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Winter is upon us, and with that, cold and flu season. Not to mention a potential resurgence of Covid that has us all just a little on edge. Whether you have to quarantine or finally have time to squeeze in a movie night during a break, streaming services offer plenty of compelling art-based films to help you pass the time and learn something new.
Recent documentaries centered around scandals, mysteries, and taking the art world by storm abound amongst older, more playful dramas. From the lesser-known business of art dealers to the phenomenon of artists’ rise in popularity post-mortem to first-hand accounts from artists themselves, there is something for everyone to appreciate! These movies are not just about pretty pictures so much as the people behind them. We get a glimpse into all their complicated, nuanced humanity.
In this compelling documentary, we learn that the soft-spoken, “happy little tree” painter Bob Ross had a love affair with more than landscapes. His son, an accomplished painter in his own right, takes us for a look behind-the-scenes of his life, relationships, and business dealings. The movie is a deep dive past his on-screen persona that will have you rooting for the underdog and wondering what happens next right up to the very last minute.
Vivian Maier, an intensely private, unassuming nanny and photographer, shook the art world when her mysterious photographs surfaced a few short years after her death. A filmmaker looking for historic artifacts purchased a trove of photo and film paraphernalia from a Chicago thrift auction house before seeing them. In doing so, he unwittingly uncovered one of the 20th century’s most prolific street photographers.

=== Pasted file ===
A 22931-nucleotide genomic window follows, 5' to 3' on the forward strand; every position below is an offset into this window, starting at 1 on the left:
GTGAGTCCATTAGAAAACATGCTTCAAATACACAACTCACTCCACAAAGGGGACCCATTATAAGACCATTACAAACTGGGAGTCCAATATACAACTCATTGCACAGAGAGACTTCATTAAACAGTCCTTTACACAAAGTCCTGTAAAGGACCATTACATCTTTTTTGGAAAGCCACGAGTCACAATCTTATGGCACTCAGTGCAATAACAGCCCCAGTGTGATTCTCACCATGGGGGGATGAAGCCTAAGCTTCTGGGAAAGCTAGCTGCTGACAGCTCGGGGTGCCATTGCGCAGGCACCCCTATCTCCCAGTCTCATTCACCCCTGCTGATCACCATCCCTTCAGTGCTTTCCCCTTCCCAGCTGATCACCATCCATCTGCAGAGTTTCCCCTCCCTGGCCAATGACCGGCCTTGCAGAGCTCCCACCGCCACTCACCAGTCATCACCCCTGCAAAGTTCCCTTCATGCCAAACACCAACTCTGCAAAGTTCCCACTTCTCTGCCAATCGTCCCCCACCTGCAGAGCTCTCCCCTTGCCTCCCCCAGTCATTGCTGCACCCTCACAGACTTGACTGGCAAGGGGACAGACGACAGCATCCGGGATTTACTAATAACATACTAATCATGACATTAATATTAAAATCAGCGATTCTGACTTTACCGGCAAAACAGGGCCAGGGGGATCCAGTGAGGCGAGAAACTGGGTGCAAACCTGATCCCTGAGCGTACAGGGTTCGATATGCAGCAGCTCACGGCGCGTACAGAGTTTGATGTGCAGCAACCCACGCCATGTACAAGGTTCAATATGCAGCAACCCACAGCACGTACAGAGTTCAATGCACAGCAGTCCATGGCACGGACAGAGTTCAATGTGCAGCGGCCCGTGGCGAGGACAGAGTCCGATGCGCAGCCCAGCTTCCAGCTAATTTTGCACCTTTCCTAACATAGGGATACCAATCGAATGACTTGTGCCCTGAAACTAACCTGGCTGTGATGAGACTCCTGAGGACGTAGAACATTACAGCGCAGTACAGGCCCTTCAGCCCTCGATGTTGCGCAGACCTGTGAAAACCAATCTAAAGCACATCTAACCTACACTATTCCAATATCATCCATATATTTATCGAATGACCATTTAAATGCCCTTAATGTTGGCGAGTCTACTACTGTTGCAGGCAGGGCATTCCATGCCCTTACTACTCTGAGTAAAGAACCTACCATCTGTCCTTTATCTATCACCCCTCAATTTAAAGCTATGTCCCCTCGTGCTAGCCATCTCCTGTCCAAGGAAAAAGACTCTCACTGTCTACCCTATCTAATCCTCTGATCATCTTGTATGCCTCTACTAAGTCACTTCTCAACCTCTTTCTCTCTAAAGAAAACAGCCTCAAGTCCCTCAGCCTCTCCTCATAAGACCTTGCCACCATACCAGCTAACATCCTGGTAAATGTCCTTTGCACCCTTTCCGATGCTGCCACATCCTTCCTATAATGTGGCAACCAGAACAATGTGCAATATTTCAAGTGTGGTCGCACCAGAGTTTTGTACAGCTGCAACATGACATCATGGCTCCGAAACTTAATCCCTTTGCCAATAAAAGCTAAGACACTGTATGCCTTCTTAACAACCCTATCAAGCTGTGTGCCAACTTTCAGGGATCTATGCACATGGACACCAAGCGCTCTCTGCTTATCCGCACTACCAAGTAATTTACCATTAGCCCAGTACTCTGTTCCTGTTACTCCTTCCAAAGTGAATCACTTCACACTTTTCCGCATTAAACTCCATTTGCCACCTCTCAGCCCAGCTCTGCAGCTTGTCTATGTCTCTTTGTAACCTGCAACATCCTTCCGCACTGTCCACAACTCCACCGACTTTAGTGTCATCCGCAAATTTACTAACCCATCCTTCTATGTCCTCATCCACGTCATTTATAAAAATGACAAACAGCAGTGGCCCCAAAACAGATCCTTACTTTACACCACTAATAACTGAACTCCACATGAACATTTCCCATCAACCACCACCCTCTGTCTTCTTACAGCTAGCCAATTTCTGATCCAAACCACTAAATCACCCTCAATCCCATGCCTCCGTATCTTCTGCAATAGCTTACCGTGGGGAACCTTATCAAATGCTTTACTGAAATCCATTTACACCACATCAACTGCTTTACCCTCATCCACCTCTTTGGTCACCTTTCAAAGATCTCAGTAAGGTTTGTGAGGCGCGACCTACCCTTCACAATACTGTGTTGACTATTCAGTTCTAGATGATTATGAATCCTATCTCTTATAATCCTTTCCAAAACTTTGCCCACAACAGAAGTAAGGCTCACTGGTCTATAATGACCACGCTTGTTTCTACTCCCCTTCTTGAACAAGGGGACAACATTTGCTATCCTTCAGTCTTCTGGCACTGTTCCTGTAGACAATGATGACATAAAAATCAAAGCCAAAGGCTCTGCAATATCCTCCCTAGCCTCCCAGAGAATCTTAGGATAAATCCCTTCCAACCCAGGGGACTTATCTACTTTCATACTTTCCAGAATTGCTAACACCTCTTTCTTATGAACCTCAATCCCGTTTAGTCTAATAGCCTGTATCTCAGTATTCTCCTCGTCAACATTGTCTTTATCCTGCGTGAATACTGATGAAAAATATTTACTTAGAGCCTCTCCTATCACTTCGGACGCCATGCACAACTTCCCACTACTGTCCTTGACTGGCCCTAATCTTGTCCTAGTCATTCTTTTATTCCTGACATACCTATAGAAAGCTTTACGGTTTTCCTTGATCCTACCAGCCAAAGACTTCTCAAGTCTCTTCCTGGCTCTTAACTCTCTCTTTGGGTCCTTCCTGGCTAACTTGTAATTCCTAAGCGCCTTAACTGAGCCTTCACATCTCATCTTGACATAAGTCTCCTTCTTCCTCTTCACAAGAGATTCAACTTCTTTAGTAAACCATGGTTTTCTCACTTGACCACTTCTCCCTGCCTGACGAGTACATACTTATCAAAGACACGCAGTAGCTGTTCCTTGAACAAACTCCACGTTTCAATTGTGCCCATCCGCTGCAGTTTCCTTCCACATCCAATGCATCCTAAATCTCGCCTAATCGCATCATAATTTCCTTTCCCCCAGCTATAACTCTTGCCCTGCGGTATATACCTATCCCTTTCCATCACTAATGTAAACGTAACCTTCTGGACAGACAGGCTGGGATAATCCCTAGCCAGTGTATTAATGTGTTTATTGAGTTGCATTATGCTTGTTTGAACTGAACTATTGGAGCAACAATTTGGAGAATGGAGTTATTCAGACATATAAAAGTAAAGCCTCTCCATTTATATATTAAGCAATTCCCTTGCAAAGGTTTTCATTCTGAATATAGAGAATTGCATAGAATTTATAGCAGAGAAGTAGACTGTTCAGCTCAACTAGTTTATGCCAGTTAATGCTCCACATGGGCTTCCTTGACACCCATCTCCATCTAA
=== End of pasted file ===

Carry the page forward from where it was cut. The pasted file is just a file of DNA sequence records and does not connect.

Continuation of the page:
Watching Finding Vivian Maier is like following a trail of breadcrumbs. The story takes interesting twists, and the interviews offer a small glimpse into this elusive artist. The questions linger. Did Vivian want her images to be found? Are we entitled to her body of work simply because it was discovered?
This crime documentary is a cautionary tale about the prominent Knoedler Gallery in New York. It details the elaborate con artist scheme that fooled experts, gallerists, and sophisticated art collectors alike. Knoedler went under after it was found they sold nearly a hundred million dollars worth of Abstract Expressionist paintings around the world—that were fakes. The Globe and Mail called it, “A twisting tale of delusions and billionaires egos.”
It’s a fascinating, finger-pointing, psychological look at the conditions that made these ultimate forgeries possible. The movie begs contemplation. What makes art, art? Is art only art based on where it came from? In this case, who is “wrong”?
If you enjoyed this film, try Driven to Abstraction (Prime, 2020), then check out our other content below:
Do you know there was a time in art history when it was provocative for a nude to descend a staircase rather than to depict her “traditionally” reclining? Marcel Duchamp found that out that hard way after he was rejected by elite art circles. This was also despite his work being submitted to a “no jury, no prizes” show. Perhaps a pivotal moment in his career, Duchamp intuitively knew that the art aesthetic of the 1900s was stuck in time. He intended to change this by challenging traditional notions about what defines art.